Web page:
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Experts to provide guidance on drinks bottles deposit return scheme

The Scottish Government will consult industry groups as it seeks to reduce waste.

Plastic bottles could be recycled for cash under a deposit return scheme (Jonathan Pow/PA)
Plastic bottles could be recycled for cash under a deposit return scheme (Jonathan Pow/PA)

Industry groups representing retailers, small businesses, pubs and the Scotch whisky sector are among those chosen to advise ministers on a deposit return scheme for drinks containers.

The Scottish Government has set up the Deposit Return Scheme Implementation Advisory Group to provide expertise and guidance on creating an effective scheme.

This new group will provide expert advice on practical issues related to the implementation and operation of the scheme Environment Secretary Roseanna Cunningham

Under such a system, customers would pay a deposit on top of the price of a drink, which is then refunded when the container is recycled at a designated point of return.

Similar schemes are common across Europe, with some countries achieving recycling rates of 95% compared to 50% in Scotland.

The advisory group includes the British Soft Drinks Association, the Scottish Licensed Trade Association, the Federation of Small Businesses, the Natural Hydration Council, the Scottish Retail Consortium and the Scotch Whisky Association.

Further members are the Scottish Beer and Pub Association, the Federation of Independent Retailers, the Scottish Wholesale Association, UK Hospitality and the Scottish Grocer’s Federation.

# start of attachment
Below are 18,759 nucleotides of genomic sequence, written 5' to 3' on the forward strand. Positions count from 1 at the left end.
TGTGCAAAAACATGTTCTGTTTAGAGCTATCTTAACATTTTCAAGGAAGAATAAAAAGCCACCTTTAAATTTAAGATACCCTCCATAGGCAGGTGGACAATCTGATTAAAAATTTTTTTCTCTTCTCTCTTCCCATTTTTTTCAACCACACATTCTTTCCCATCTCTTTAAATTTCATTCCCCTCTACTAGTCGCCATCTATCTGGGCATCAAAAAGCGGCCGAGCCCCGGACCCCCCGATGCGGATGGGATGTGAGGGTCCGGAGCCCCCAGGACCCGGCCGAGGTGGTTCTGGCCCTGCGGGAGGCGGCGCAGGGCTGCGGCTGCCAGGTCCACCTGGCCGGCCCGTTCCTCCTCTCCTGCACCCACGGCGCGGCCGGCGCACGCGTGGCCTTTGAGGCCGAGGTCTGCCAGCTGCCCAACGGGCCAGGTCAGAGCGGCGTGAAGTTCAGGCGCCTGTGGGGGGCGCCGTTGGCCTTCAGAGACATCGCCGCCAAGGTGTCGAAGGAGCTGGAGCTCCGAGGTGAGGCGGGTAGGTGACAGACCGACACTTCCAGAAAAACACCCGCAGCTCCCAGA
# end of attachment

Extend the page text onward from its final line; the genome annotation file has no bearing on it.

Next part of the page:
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(L-r) Les Montgomery, Chief Executive, Highland Spring Group, Environment Secretary Roseanna Cunningham, and Iain Gulland, Chief Executive, Zero Waste Scotland (Stuart Attwood/Scottish Government/PA)

On a visit to Natural Hydration Council member Highland Spring’s plant in Blackford, Perthshire, Environment Secretary Roseanna Cunningham said: “I am proud of the fact that Scotland was the first part of the UK to commit to a deposit return scheme as part of our wider efforts to prevent discarded drinks containers from ending up in our streets and seas.

“This new group will provide expert advice on practical issues related to the implementation and operation of the scheme in Scotland, with a specific focus on system administration, procurement, fraud prevention and social benefits.

“The group will also consider how the scheme will interact with the consumer, and the production, retail and hospitality industries, which will be key to its success.”

She said a deposit return scheme will increase recycling rates and reduce litter as well as helping meet increased business demand for high-quality recycled materials.

Iain Gulland, Zero Waste Scotland chief executive, said: “Scotland’s deposit return scheme is a chance to dramatically increase the recycling rate for the two billion drinks containers in circulation in the country.

“Making that happen will require the support and expertise of the people that produce and sell those drinks, and we’re pleased to have the involvement of representatives from across a range of sectors.”

He said some of those involved have operated in areas overseas with successful deposit return schemes.

Les Montgomery, Highland Spring Group chief executive, said: “As a member of the Natural Hydration Council we are keen to ensure that the introduction of a deposit return scheme is a success.”

A Scottish Government consultation on the scheme attracted more than 3,000 responses, with analysis showing support for a minimum deposit level of 15p and for the widest range of materials possible to be covered.

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